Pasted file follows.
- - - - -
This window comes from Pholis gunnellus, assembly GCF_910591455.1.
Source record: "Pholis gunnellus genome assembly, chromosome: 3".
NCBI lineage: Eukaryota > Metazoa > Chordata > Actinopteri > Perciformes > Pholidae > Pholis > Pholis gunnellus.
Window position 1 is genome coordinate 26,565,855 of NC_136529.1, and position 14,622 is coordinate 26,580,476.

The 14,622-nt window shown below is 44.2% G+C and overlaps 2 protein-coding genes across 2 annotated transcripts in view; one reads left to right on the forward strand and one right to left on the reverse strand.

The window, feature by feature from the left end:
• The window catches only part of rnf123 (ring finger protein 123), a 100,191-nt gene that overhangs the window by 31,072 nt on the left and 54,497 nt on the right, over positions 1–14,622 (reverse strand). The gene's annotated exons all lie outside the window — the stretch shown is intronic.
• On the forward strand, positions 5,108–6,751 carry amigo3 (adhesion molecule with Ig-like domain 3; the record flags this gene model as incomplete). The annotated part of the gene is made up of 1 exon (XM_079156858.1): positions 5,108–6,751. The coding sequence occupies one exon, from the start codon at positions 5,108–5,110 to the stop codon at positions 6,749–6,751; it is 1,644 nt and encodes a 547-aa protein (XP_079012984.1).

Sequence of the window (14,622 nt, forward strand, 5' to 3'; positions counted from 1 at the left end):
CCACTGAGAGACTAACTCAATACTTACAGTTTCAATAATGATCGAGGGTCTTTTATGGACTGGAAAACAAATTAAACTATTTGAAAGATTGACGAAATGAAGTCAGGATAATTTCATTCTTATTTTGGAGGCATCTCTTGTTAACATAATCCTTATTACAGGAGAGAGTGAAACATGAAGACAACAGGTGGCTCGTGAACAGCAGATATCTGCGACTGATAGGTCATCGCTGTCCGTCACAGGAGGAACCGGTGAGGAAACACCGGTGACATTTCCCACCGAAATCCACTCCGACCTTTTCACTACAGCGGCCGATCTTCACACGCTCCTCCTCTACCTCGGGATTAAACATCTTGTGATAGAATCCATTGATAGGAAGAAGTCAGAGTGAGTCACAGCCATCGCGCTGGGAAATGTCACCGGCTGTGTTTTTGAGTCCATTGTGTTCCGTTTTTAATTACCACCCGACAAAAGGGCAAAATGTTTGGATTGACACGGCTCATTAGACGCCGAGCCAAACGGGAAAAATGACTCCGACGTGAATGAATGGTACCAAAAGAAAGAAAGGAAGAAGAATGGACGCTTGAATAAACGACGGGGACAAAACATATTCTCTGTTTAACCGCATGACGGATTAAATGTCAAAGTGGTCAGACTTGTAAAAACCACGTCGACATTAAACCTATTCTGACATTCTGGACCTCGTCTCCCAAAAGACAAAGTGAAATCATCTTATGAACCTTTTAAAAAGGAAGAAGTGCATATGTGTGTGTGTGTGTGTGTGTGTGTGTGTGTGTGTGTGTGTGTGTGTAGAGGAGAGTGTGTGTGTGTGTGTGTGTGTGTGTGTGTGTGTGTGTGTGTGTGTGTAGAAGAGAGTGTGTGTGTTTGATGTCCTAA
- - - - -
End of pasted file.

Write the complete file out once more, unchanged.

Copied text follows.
This window comes from Pholis gunnellus, assembly GCF_910591455.1.
Source record: "Pholis gunnellus genome assembly, chromosome: 3".
NCBI lineage: Eukaryota > Metazoa > Chordata > Actinopteri > Perciformes > Pholidae > Pholis > Pholis gunnellus.
Window position 1 is genome coordinate 26,565,855 of NC_136529.1, and position 14,622 is coordinate 26,580,476.

The 14,622-nt window shown below is 44.2% G+C and overlaps 2 protein-coding genes across 2 annotated transcripts in view; one reads left to right on the forward strand and one right to left on the reverse strand.

The window, feature by feature from the left end:
• The window catches only part of rnf123 (ring finger protein 123), a 100,191-nt gene that overhangs the window by 31,072 nt on the left and 54,497 nt on the right, over positions 1–14,622 (reverse strand). The gene's annotated exons all lie outside the window — the stretch shown is intronic.
• On the forward strand, positions 5,108–6,751 carry amigo3 (adhesion molecule with Ig-like domain 3; the record flags this gene model as incomplete). The annotated part of the gene is made up of 1 exon (XM_079156858.1): positions 5,108–6,751. The coding sequence occupies one exon, from the start codon at positions 5,108–5,110 to the stop codon at positions 6,749–6,751; it is 1,644 nt and encodes a 547-aa protein (XP_079012984.1).

Sequence of the window (14,622 nt, forward strand, 5' to 3'; positions counted from 1 at the left end):
CCACTGAGAGACTAACTCAATACTTACAGTTTCAATAATGATCGAGGGTCTTTTATGGACTGGAAAACAAATTAAACTATTTGAAAGATTGACGAAATGAAGTCAGGATAATTTCATTCTTATTTTGGAGGCATCTCTTGTTAACATAATCCTTATTACAGGAGAGAGTGAAACATGAAGACAACAGGTGGCTCGTGAACAGCAGATATCTGCGACTGATAGGTCATCGCTGTCCGTCACAGGAGGAACCGGTGAGGAAACACCGGTGACATTTCCCACCGAAATCCACTCCGACCTTTTCACTACAGCGGCCGATCTTCACACGCTCCTCCTCTACCTCGGGATTAAACATCTTGTGATAGAATCCATTGATAGGAAGAAGTCAGAGTGAGTCACAGCCATCGCGCTGGGAAATGTCACCGGCTGTGTTTTTGAGTCCATTGTGTTCCGTTTTTAATTACCACCCGACAAAAGGGCAAAATGTTTGGATTGACACGGCTCATTAGACGCCGAGCCAAACGGGAAAAATGACTCCGACGTGAATGAATGGTACCAAAAGAAAGAAAGGAAGAAGAATGGACGCTTGAATAAACGACGGGGACAAAACATATTCTCTGTTTAACCGCATGACGGATTAAATGTCAAAGTGGTCAGACTTGTAAAAACCACGTCGACATTAAACCTATTCTGACATTCTGGACCTCGTCTCCCAAAAGACAAAGTGAAATCATCTTATGAACCTTTTAAAAAGGAAGAAGTGCATATGTGTGTGTGTGTGTGTGTGTGTGTGTGTGTGTGTGTGTGTGTGTGTAGAGGAGAGTGTGTGTGTGTGTGTGTGTGTGTGTGTGTGTGTGTGTGTGTGTGTGTAGAAGAGAGTGTGTGTGTTTGATGTCCTAA